The viability of a high-tech barrier to detect illegal border crossers remains uncertain, after a pilot project struggles.
– At first glance, it looks like an ordinary, TV antenna tower, Anywhere, USA.
Thirty-five miles of dusty desert from the nearest highway, it telescopes almost a hundred feet up in the air, topped with cameras and radars.
Nearby, a security man from Pinkerton National Detective Agency sits in a dark-colored SUV, watching movies on a laptop. Two giant tanks of water apparently for wandering migrants have been placed close at hand by the human rights group Derechos Humanos. The hum of a gas generator is the only sound among the mesquite bushes and paloverde trees.
The tower is one of nine surveillance turrets strung across 28 miles of Arizona border north of Sasabe that are supposed to communicate coordinates and images of moving figures to remote centers and laptops in border patrol vehicles.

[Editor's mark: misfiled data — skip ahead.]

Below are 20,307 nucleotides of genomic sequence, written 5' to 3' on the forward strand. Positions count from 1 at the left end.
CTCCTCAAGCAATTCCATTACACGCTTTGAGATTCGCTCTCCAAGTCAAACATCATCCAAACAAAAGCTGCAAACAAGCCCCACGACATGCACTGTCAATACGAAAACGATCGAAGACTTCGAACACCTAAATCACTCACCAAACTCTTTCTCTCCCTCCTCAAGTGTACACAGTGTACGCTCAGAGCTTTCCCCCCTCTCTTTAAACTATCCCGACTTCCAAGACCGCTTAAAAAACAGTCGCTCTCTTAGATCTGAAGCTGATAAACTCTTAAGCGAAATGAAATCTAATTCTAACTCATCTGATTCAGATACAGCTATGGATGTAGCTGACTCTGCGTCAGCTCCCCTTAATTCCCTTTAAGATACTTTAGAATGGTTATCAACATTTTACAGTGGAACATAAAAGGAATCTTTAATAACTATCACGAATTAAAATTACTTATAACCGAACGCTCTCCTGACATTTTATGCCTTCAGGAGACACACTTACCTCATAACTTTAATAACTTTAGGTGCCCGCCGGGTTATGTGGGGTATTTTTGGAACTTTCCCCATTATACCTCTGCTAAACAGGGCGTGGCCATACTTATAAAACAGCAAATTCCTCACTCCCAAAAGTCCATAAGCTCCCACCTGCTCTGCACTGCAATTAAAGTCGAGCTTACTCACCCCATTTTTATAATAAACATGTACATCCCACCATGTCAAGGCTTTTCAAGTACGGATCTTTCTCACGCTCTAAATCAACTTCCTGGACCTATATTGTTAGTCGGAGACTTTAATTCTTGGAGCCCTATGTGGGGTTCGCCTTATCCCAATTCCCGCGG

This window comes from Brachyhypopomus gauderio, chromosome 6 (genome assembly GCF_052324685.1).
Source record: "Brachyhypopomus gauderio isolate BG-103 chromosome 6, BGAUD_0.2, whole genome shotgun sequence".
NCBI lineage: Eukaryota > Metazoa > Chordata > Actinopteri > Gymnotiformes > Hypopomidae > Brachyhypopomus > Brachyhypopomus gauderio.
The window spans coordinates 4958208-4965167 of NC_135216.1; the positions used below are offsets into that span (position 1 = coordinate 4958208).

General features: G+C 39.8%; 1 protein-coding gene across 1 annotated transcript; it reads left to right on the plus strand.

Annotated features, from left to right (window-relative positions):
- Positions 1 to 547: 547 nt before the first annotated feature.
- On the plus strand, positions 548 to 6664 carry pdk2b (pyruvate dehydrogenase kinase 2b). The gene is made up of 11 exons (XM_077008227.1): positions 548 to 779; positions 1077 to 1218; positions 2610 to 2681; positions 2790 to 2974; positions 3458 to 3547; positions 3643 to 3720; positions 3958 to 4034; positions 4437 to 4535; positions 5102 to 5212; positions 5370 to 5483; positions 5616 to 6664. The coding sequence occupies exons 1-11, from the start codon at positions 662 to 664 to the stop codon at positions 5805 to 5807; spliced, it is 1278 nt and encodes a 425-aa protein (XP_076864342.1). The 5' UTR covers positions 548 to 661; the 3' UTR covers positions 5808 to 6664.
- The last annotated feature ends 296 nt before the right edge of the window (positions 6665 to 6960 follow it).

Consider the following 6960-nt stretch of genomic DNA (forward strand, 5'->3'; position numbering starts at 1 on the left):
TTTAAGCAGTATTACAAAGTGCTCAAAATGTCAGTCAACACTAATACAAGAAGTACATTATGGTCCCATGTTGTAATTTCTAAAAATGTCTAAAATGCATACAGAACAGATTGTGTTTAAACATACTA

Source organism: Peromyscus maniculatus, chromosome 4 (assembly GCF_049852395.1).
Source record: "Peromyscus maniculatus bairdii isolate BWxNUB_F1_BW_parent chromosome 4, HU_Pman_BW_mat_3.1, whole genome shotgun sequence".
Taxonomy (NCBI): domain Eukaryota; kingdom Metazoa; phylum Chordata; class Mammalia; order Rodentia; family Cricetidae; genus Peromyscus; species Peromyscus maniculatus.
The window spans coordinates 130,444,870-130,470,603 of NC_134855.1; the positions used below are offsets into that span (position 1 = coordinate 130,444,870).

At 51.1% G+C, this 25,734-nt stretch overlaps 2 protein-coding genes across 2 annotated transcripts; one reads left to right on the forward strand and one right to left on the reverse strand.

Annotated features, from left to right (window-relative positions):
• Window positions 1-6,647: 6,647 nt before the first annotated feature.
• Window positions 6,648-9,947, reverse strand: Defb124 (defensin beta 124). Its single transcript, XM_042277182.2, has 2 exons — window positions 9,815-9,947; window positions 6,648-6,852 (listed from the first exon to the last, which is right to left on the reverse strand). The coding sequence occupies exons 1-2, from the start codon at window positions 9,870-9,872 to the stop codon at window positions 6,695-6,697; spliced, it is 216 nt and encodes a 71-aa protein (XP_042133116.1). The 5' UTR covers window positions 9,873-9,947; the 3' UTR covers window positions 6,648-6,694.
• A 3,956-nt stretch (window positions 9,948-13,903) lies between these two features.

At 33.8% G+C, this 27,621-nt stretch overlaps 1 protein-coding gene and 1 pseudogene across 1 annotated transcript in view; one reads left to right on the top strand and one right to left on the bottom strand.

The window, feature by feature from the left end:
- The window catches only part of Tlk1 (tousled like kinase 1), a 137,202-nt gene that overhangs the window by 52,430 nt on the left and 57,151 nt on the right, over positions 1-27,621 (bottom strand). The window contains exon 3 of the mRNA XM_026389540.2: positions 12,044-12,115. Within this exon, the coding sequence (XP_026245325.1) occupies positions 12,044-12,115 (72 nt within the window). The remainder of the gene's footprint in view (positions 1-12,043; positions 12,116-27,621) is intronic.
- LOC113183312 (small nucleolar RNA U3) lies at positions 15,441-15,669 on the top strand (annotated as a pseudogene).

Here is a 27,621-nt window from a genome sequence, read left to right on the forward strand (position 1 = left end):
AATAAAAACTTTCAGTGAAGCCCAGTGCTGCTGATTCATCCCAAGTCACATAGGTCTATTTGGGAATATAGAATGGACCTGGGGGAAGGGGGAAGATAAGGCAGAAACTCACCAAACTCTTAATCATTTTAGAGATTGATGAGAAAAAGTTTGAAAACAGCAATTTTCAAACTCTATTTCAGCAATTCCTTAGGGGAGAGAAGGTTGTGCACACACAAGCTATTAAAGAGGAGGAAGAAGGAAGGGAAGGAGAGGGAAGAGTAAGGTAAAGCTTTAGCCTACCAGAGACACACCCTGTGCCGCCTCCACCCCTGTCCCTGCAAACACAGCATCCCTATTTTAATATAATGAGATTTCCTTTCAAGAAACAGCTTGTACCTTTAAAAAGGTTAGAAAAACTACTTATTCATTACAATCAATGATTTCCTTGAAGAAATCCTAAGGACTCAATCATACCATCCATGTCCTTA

They are part of "Project 28," a Department of Homeland Security initiative meant to test the viability of a "virtual fence" – a high-tech, possibly more effective alternative to the fencing the US is erecting across hundreds of miles of the southwestern border. The idea that radar towers could help fill in the current gaps in the physical wall, and the technology could even be transported to problem areas at will appealed to the DHS.
President Bush touted the project in May 2006 as "the most technologically advanced border security initiative in American history."
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